Caldwell testified that at the construction company he earned an average gross weekly income of about $1,000. His testimony suggested that his pre-accident annual salary before taxes had been about $44,000. Caldwell stated that in 1987, the year of the accident in which he missed three months of work, he had earned $33,000. However, Caldwell estimated that his gross wages for the previous year in his work for the same company were only "twenty something" thousand.

After the accident and the three-month absence, Caldwell continued working for the company, with lighter work assignments but at the same salary, until July 1990, more than three years

after the accident. In July 1990, the company discharged Caldwell. Caldwell testified that he had been fired because he could no longer "do the strenuous work that it would take to do . . . the lifting, and other things like that." Caldwell also stated that "being terminated with a construction company means you can be fired one day and back at work the next day just because, you know . . . there's quite a few they would fire one week, hire back the next week. So I was just one of them." That was the first time the company fired Caldwell. He did not seek to be rehired.

Caldwell remained unemployed for a period of eighteen or nineteen months. In February or March 1992, he found work driving a senior citizens' van twenty hours a week at $5.50 per hour. At the time of trial, Caldwell was earning a little over $6,000 per year. He said he was capable of driving a full week, but the job offered only twenty hours. Thus, in addition to the initial three-month absence from work, Caldwell missed eighteen or nineteen months between the construction and the driving job. Then, he worked part-time during a five- or six-month period during which he had the twenty-hour-per-week driving job.

As noted, the court consolidated the PIP and personal-injury claims for trial. On the personal-injury claim, the trial court instructed the jury to calculate Caldwell's lost income based on his net income after taxes. With respect to future lost income, the trial court did not instruct the jury about present value or work-life expectancy.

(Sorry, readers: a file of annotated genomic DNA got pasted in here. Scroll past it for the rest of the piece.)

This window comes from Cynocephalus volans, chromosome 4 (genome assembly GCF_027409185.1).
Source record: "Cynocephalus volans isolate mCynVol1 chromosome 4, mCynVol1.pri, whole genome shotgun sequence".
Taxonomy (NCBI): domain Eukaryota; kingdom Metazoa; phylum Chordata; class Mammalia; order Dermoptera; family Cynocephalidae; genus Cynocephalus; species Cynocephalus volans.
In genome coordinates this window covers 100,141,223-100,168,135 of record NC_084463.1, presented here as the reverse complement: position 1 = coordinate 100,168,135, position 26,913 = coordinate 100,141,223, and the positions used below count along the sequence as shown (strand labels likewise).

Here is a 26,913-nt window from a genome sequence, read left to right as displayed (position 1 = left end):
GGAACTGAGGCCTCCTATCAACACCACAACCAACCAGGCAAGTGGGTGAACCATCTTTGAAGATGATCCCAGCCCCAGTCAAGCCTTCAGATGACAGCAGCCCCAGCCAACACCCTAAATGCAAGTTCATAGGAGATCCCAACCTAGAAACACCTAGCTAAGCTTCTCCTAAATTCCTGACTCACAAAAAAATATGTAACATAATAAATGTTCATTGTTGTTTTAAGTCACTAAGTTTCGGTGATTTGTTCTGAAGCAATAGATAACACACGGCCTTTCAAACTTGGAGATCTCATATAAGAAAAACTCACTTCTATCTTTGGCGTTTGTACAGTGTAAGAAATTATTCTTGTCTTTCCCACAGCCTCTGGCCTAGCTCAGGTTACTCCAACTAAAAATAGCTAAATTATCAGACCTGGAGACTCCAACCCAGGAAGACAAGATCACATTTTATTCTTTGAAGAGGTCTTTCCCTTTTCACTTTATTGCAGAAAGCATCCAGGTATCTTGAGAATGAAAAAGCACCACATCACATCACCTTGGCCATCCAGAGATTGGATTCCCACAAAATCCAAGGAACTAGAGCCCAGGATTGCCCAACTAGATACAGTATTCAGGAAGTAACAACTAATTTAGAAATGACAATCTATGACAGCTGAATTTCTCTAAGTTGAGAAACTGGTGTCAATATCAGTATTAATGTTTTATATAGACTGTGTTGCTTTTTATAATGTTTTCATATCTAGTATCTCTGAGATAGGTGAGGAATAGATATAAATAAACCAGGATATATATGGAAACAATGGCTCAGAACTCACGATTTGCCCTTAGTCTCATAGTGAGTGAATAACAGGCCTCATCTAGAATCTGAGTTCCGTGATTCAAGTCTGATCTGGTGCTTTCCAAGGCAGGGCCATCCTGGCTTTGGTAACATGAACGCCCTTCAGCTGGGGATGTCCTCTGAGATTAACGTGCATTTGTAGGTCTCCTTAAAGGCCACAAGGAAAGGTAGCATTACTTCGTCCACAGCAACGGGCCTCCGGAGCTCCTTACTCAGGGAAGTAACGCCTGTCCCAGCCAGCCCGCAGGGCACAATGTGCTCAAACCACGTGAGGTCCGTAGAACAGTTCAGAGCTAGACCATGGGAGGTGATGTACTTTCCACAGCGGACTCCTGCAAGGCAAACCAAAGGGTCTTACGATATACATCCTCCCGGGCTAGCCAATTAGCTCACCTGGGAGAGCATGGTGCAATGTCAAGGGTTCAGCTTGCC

Ultimately, the jury found defendant Todd Kehler 100% liable and awarded Caldwell a total of $1,950,000: $200,000 for past lost wages, $1.5 million for future lost wages, and $250,000 for pain and suffering. The owner of the car in which plaintiff had been sitting, co-defendant Haynes, and the owner of the car in which Todd Kehler had been driving, co-defendant Alice Kehler, were cleared of responsibility.

Defendant Todd Kehler moved for a new trial on both liability and damages. The trial court affirmed the liability finding, but ordered a new trial on damages. It stated: "I don't know what

was going on in this jury's mind at all but it certainly was not anything approaching a coherent evaluation of the case before it." The court had "never seen a case that's clearer than this of excessive damages; totally irrational on its face and it obviously shocks the conscience of the Court."

Specifically, the trial court found the jury's award of $200,000 for past lost wages improper because "plaintiff's counsel had properly admitted that at most the plaintiff was out of work for two years, three months and three weeks plus or minus." Therefore, the trial court found that if Caldwell's net income was $720 (based on Caldwell's testimony that he earned $1,000 gross weekly income), $200,000 for five years "would require that the plaintiff not have worked a day for those five years . . . [, which was] obviously inconsistent with the testimony.

The trial court determined the future-lost-wages award similarly flawed. It noted that the jury would have to have used gross income and to have concluded that plaintiff would work steadily without a break until reaching eighty-years of age.

The trial court also stated that the pain-and-suffering award of $250,000 "shocked the conscience of the court in relation to the testimony." The trial court rejected the option of separating and sustaining the damages for pain and suffering because with "the other damage awards . . . so alien to the evidence," it had "no confidence in ...